The Hours gives us a day in the lives of three women, in three different places, during three different time periods---all influenced by one book. Yet it fails to resolve itself into one single conclusion.
In the 1920s, author Virginia Woolf (Nicole Kidman) struggles to find the words to pen her latest book, Mrs. Dalloway. Fighting the internal demons of depression that plague her life, she works at a feverish pace until dark thoughts of death and despair cloud her mind. The quietude of her London suburban home, meant to calm her nerves, makes her edgy and desperate for the creative stimulation of the English capital. This longing to return puts a strain on her relationship with her husband, Leonard (Stephen Dillane).
Unhappy in a seemingly perfect post World War II marriage, Laura Brown (Julianne Moore) is a young, middle class housewife in the 1950s. She pays little attention to her son, Ritchie (Jack Rovello), choosing instead to pour through the pages of Woolf's novel. On the day of her husband's (John C. Reilly) birthday she pulls herself out of the book long enough to bake a cake. But when a close friend (Toni Collette) reveals a serious personal problem, the pregnant Laura contemplates the course her own life is taking.
Clarissa Vaughan (Meryl Streep), an ultimately modern woman, is a New York editor in the year 2001. Affectionately called ?Mrs. Dalloway? by her former lover Richard (Ed Harris), who is afflicted by AIDS, she fills her day with last minute party preparations to celebrate his recent literary award. Accused of having a trivial existence filled with sad friends, Clarissa nevertheless puts her own life on hold, including the lesbian relationship with her partner Sally (Allison Janney) and her mothering role to her daughter, Julie (Claire Danes), in order to nurse her dying friend.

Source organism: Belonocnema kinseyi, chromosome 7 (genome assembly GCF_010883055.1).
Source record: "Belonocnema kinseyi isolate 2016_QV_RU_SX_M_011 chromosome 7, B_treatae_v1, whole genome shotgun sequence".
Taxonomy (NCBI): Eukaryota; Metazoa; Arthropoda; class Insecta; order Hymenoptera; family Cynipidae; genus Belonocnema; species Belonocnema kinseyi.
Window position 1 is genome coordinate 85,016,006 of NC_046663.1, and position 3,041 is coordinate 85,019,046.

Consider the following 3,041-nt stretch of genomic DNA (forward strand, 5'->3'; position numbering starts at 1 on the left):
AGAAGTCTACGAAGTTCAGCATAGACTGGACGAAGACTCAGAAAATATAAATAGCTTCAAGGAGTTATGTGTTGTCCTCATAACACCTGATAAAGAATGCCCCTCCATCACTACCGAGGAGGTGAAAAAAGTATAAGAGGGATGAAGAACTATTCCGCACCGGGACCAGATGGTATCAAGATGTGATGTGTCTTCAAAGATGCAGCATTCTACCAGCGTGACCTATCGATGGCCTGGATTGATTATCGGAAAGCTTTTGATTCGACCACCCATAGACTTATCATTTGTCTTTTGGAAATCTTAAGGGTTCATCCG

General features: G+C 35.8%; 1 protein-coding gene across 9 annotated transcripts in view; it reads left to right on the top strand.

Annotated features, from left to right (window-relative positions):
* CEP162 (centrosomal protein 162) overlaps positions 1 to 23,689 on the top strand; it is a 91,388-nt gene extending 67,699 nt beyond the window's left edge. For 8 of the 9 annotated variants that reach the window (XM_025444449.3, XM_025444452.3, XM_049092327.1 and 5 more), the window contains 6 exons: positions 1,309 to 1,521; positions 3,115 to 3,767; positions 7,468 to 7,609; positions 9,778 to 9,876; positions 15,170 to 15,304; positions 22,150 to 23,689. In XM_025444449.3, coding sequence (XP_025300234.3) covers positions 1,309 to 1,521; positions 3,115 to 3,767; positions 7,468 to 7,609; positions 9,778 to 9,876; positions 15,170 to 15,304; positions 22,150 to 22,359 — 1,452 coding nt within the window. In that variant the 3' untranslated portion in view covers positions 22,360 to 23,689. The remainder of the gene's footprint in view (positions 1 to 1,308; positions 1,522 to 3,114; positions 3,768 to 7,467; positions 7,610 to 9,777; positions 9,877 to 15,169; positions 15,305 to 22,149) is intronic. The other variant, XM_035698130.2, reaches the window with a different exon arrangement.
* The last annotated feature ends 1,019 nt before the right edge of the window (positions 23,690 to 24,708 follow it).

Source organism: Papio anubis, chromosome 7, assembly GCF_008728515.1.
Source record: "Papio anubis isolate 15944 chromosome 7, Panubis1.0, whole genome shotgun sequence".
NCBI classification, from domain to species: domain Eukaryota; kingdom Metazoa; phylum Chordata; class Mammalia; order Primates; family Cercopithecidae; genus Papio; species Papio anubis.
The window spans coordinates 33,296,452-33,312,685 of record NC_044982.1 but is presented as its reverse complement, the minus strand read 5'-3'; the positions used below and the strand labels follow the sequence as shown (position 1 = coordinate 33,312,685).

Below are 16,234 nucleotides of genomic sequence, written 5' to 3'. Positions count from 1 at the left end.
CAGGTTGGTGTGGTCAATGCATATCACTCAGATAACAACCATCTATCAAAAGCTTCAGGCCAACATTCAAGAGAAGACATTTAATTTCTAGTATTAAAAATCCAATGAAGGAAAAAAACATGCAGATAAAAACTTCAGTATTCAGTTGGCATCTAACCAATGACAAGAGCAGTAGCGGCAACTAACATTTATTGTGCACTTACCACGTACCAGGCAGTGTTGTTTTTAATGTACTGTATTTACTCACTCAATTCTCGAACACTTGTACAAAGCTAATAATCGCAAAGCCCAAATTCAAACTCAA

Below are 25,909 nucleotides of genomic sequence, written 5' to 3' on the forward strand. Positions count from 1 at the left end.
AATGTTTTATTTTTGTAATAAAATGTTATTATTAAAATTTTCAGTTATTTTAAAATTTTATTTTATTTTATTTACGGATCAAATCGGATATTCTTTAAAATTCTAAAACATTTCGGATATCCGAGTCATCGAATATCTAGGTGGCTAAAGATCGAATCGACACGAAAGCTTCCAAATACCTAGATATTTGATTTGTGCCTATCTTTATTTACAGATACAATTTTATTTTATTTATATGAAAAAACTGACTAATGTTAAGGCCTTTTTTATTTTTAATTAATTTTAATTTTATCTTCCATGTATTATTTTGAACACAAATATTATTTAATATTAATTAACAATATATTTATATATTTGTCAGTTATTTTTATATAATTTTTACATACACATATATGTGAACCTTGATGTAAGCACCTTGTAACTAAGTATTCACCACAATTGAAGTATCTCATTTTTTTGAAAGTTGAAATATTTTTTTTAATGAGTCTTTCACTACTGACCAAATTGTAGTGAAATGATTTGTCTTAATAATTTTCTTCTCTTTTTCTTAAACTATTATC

Hounded by feelings of repression and confinement, each woman longs for a freedom she thinks is just beyond her grasp---a freedom from restrictions, family responsibilities and the decisions of the past. Pursuing a path she hopes will bring happiness, each succeeding generation experiences the softening of social mores and the changing of values. But despite the increased lifestyle options, consequences for choices still follow like a silent shadow.
While the transformation of Nicole Kidman's nose may be getting more attention than it deserves, this film is well edited and beautifully filmed, peeling away the layers of anguish and restlessness that each woman faces. But parents of teens, especially those suffering from depression or sexual orientation issues, should be warned of the graphic depictions of suicide, male and female homosexual relationships (including several on-screen kisses) and the misuse of prescription drugs. The film also contains a strong sexual expletive and profanities.
As the dark minutes of their days (and the film) slowly tick away, these discontented women find the happiness they seek is just as elusive as the point this movie is trying to make.